Monday, August 18, 2008

Acts: Apollos and John's Disciples (18:23-19:7)

There is a disturbing trend in church life today. People are uncomfortable about doctrine. The feeling seems to come from the desire for harmony and unity in the Church at large, and that is a good thing to want. However, if it is achieved at the expense of truth then it is a unity bought at too high a price.
What is the point of sacrificing truth for unity when the Truth is the only reason the Church has to exist?
Here in Acts, we are shown two instances where believers were encountered by Paul and his associates who had an imperfect understanding of the Gospel. The approach in both cases was to clarify and teach complete doctrine. In Apollos case, this was done in private and not as a public attack. Later on, there were typical “divisions” in the Corinthian church, not based on doctrine but on the teaching styles of Paul and Apollos. (So, clearly, we do not need teaching to divide us.)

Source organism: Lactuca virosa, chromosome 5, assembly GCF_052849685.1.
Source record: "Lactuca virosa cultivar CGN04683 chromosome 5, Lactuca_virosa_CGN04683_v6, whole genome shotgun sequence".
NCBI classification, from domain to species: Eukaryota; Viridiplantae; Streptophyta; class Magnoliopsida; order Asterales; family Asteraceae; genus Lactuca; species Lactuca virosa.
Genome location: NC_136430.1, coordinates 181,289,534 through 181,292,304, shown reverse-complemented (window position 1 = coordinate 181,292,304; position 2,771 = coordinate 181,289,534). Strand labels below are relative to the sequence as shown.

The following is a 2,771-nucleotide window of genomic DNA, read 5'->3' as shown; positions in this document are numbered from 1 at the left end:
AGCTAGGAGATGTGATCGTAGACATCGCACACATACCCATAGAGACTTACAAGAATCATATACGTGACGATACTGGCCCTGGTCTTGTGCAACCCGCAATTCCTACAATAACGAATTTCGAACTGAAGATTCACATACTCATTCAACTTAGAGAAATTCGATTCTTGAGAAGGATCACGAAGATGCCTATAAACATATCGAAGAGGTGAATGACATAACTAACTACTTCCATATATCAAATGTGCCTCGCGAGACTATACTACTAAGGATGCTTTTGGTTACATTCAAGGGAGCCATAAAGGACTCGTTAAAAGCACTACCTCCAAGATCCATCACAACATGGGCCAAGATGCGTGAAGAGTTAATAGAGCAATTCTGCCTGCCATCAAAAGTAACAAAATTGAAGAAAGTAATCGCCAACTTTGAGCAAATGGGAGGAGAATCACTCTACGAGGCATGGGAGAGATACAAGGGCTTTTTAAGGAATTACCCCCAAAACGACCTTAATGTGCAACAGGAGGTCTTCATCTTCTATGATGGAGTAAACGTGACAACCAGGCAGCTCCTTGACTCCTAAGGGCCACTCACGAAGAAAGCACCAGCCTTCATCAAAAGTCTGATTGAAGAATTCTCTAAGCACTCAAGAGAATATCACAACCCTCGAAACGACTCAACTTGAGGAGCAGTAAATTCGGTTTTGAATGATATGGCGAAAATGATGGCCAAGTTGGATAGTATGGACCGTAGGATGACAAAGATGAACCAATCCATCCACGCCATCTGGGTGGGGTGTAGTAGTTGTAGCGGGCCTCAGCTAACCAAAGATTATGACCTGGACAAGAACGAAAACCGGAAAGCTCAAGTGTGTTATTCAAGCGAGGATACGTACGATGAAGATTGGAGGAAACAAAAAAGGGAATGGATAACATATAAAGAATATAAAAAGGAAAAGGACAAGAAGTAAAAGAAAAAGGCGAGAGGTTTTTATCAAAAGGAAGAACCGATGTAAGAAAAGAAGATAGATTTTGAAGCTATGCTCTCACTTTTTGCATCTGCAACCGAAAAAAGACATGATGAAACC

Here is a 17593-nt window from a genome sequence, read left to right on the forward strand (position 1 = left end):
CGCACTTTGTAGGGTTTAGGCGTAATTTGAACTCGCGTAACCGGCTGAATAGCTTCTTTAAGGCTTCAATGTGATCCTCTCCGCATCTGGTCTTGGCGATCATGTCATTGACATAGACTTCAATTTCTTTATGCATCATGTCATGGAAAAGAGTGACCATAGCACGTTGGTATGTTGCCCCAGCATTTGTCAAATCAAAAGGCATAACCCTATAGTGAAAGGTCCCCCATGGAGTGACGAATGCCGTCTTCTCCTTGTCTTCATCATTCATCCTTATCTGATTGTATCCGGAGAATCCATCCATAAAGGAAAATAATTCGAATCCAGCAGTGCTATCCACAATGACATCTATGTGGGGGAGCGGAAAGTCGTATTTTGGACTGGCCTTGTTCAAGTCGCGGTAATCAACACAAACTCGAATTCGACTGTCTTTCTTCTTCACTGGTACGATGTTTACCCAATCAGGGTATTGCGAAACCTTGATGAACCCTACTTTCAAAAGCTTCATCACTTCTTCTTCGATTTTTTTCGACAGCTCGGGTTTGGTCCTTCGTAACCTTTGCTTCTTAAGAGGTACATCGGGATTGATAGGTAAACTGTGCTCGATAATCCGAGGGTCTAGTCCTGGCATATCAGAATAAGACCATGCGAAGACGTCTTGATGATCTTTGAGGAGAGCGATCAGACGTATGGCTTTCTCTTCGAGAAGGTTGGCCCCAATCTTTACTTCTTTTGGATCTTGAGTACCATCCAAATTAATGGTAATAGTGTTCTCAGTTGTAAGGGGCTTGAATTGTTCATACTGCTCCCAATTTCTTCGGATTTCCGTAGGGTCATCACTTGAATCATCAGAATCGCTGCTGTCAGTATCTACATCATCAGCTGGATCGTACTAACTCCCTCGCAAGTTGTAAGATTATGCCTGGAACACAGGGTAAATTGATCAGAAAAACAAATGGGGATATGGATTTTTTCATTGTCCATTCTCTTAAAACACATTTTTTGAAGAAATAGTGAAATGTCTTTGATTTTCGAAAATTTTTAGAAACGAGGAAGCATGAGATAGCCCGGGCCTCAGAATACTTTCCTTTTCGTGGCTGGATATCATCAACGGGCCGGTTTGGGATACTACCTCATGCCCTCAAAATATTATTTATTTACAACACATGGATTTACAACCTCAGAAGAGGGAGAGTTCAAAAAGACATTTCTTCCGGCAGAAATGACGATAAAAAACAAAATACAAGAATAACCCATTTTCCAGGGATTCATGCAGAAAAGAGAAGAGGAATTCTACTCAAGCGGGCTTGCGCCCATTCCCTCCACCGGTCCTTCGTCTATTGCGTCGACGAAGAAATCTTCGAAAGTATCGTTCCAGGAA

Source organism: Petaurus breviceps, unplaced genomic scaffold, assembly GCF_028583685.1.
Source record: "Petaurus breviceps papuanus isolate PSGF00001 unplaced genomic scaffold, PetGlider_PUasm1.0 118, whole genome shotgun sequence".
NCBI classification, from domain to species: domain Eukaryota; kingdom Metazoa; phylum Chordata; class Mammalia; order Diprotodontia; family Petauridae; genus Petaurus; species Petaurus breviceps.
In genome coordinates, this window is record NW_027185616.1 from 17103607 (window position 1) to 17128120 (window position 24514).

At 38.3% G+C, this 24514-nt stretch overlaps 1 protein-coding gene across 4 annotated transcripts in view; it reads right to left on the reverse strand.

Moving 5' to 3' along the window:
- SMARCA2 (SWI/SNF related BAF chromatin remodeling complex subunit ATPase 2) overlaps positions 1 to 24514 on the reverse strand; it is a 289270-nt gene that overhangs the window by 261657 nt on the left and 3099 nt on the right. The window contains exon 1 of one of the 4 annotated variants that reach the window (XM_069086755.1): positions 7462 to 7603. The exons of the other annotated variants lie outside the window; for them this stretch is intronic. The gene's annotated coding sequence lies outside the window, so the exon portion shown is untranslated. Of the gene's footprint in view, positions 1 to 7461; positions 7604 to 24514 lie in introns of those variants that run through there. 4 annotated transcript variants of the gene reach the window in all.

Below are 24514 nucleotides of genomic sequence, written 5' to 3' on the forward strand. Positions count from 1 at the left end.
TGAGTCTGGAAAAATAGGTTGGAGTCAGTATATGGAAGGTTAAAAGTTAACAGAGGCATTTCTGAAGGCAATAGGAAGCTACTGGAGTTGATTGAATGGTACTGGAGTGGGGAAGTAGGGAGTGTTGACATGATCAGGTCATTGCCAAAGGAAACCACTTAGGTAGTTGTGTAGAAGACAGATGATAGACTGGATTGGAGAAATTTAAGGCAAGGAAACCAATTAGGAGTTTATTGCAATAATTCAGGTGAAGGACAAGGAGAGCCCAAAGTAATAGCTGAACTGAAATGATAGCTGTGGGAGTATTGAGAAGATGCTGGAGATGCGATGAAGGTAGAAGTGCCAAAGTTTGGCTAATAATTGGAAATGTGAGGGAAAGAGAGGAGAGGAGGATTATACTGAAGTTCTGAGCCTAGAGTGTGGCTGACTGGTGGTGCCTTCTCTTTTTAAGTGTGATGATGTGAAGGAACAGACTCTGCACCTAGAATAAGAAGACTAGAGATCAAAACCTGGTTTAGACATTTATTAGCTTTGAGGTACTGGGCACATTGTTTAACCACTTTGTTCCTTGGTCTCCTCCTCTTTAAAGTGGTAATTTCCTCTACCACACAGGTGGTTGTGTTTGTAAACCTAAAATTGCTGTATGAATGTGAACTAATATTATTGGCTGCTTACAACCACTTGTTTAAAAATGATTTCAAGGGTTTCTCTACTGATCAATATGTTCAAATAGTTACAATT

On the mission field, there is always cooperation between people from different denominational backgrounds. The problem arises—both on the field and back home—when this desire to work together dictates that we avoid teaching key issues of the faith. Or perhaps more importantly today, when unity demands that we add things to Scripture, we sacrifice truth so we can feel good.
Sometimes we must agree to disagree. The fact is, where there is competition among churches and denominations, the Church is strengthened. In places where all the Christians and churches meet and work together on everything, there is little to no growth.

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